By SYDNEY RIEMER
A-Level Capital, the University’s first student-run venture capital firm, hosted a kick-off party on the Beach on Saturday. The new organization, composed of both undergraduate and graduate students, plans to invest in startup companies proposed by current Hopkins students as well as young alumni.
“We’re 100 percent like any other early stage investing firm. It’s actually a company, not just a student organization,” A-Level Capital Founding Partner Elizabeth Galbut said.
Galbut developed the idea that became A-Level Capital as an MBA/Masters student at the Carey Business School and the Maryland Institute College of Art (MICA) while leading a student group called Innovation Factory. She found that many students were coming to her with startup ideas but had trouble finding early stage funding. She later helped run a venture capital investment competition in which real-life entrepreneurs pitch their ideas to student investors.
“We barely marketed at all, but 80 students participated. This is when we realized there was an interest in the Hopkins community about how to become an investor for a startup,” Galbut said.
Though new to Hopkins, A-Level Capital is not the first organization of its kind. Another student-run venture capital firm called Dorm Room Fund started in 2012 in Philadelphia and has since expanded to other cities including New York and San Francisco.
The funding for A-Level Capital came from alumni, and the group hopes to invest in about 80 student and young alumni startups within the next five years. Saturday’s event attracted many interested entrepreneurs.
“I make apps, so if they invest in me I can invest my idea and time in them,” sophomore Astha Berry said.
Parth Deshpande, a master’s student in engineering management, is optimistic that A-Level Capital could invest in his company.
“It doesn’t seem too hard to get funded,” he said.
In addition to money, startup groups will also receive mentorship. Junior Kiran Jagtiani, a member of the A-Level Capital investment team, emphasized the importance of providing students with guidance.
“Venture capital is a good way to get into the startup world, and we hope to not just fund startups but create entrepreneurs,” he said.
Sophomore Arisa Morgan believes A-Level Capital will provide a valuable outlet for students’ creativity.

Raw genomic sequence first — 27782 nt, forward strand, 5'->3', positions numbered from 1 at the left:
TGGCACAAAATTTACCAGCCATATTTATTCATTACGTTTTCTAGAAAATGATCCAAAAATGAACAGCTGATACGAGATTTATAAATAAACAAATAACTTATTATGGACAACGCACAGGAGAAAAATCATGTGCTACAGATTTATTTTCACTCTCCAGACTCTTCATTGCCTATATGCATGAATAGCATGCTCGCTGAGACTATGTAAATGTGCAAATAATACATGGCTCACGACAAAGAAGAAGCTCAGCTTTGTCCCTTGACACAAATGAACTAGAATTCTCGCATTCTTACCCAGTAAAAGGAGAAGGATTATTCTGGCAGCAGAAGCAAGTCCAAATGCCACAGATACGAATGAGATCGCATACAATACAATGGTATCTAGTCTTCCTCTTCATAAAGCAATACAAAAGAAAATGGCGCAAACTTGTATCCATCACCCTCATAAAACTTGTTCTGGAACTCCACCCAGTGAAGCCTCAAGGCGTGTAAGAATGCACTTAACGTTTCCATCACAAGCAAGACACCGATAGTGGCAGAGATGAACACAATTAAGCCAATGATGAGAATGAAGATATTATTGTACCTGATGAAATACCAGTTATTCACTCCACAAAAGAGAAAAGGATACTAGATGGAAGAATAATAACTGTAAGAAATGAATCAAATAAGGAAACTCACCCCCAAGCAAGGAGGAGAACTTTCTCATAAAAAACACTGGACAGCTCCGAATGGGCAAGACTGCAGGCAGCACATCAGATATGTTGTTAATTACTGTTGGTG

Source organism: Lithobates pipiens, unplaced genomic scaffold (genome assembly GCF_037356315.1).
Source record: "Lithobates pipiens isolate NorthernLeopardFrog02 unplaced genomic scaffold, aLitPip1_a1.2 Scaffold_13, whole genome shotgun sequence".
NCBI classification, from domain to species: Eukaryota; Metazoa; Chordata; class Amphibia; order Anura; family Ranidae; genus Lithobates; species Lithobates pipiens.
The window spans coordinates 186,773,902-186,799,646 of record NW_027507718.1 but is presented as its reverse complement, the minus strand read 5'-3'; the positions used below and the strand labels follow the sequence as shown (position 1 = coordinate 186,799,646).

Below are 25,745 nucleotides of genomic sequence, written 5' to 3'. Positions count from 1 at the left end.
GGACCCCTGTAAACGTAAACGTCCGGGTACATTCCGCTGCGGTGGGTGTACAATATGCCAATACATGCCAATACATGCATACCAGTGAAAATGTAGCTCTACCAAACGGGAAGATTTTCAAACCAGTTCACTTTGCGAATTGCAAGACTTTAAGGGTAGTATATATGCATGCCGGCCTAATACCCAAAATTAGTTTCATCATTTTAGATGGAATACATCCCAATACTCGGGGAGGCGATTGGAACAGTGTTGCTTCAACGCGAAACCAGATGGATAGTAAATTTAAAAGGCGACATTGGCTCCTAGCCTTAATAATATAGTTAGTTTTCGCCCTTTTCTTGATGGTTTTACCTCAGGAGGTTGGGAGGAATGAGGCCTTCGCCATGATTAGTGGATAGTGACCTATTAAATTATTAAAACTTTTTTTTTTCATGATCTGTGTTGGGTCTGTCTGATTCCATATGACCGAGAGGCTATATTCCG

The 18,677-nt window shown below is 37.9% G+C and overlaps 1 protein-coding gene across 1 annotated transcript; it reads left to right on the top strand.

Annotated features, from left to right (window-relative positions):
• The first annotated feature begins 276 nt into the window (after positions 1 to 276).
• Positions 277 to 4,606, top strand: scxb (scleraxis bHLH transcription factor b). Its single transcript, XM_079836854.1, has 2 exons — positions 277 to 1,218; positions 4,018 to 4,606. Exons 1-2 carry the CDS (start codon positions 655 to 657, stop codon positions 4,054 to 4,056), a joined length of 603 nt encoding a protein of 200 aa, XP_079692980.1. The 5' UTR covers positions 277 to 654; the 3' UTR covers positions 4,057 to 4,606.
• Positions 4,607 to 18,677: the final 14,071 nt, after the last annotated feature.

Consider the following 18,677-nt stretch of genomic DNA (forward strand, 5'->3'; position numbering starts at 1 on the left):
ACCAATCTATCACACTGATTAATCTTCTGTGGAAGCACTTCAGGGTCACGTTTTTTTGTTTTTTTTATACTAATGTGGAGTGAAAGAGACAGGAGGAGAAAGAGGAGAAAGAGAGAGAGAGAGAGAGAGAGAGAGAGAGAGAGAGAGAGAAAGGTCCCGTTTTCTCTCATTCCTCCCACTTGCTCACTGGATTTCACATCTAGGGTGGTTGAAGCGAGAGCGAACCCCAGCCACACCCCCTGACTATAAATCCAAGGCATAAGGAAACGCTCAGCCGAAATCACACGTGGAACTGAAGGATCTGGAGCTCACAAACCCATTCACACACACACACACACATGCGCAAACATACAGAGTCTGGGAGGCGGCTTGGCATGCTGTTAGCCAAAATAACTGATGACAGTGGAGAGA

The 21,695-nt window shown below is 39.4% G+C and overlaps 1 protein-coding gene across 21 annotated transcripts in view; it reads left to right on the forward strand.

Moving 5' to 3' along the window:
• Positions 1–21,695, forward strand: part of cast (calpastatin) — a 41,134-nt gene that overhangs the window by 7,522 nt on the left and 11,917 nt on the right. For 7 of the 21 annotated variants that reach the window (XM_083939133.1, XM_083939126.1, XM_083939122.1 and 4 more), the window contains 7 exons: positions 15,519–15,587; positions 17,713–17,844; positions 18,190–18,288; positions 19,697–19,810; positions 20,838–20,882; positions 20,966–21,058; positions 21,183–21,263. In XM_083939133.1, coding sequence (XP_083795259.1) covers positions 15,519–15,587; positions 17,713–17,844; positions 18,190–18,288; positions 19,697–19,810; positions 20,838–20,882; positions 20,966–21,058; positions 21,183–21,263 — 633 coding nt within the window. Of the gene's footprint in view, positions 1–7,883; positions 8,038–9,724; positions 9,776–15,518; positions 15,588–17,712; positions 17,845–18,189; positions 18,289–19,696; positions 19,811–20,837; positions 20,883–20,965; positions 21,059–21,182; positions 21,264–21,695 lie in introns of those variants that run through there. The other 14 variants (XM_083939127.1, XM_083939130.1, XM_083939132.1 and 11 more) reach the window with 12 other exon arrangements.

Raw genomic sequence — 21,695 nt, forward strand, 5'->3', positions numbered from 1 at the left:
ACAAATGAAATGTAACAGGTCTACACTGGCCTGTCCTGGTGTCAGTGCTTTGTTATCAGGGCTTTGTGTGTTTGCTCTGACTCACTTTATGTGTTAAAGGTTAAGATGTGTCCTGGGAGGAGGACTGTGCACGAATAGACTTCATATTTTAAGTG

“I don’t think I’m creative enough to get involved in this, but it’s good for other people because it encourages entrepreneurship and creativeness on campus,” Morgan said.
Galbut spoke about how involvement with A-Level Capital could influence students’ career prospects.
“The other founding partner of A-Level Capital, Demilade Obayomi, just graduated in 2015. He was set to start his full time job at Goldman Sachs in July,” she said. “He was able to do an internship at 500 Startups in the two months he had between school and starting his full time job because of A-Level Capital.”
Establishing connections with companies is an important mission of the organization. Currently it has ties to Freedom Digital Media, a company based in Maryland that is filming a promotional video for the firm. Digital Media has had notable clients like the Baltimore Ravens and ESPN.
Saturday’s launch party largely functioned as a promotional event to spread the word about the organization.
“The main part is to really just let the Hopkins community know that this exists because what we’ve found is that communication is a big barrier, and we want everyone to know about the opportunity that exists for them. We’re doing this because we love Johns Hopkins,” Galbut said.
Carey Business School student Kelvin Fu, a member on the A-Level Capital investment team, felt the launch party provided a valuable opportunity for undergraduate and graduate students to mingle.
“Graduate students are good resources for undergraduates because they have experience, but I feel like there is a disconnect between them on campus,” Fu said.
The Hopkins Lion Dance troupe entertained attendees, performing in front of the Milton S. Eisenhower Library as part of A-Level Capital’s promotional video. Jagtiani donned a purple unicorn suit and danced with the group.
“In venture capital terms, a unicorn is a billion dollar company,” sophomore and A-Level Capital partner Siavash Parkhideh said while sporting a blue unicorn horn on his head. “We want students to know that unicorns exist and that we’re here to find them.”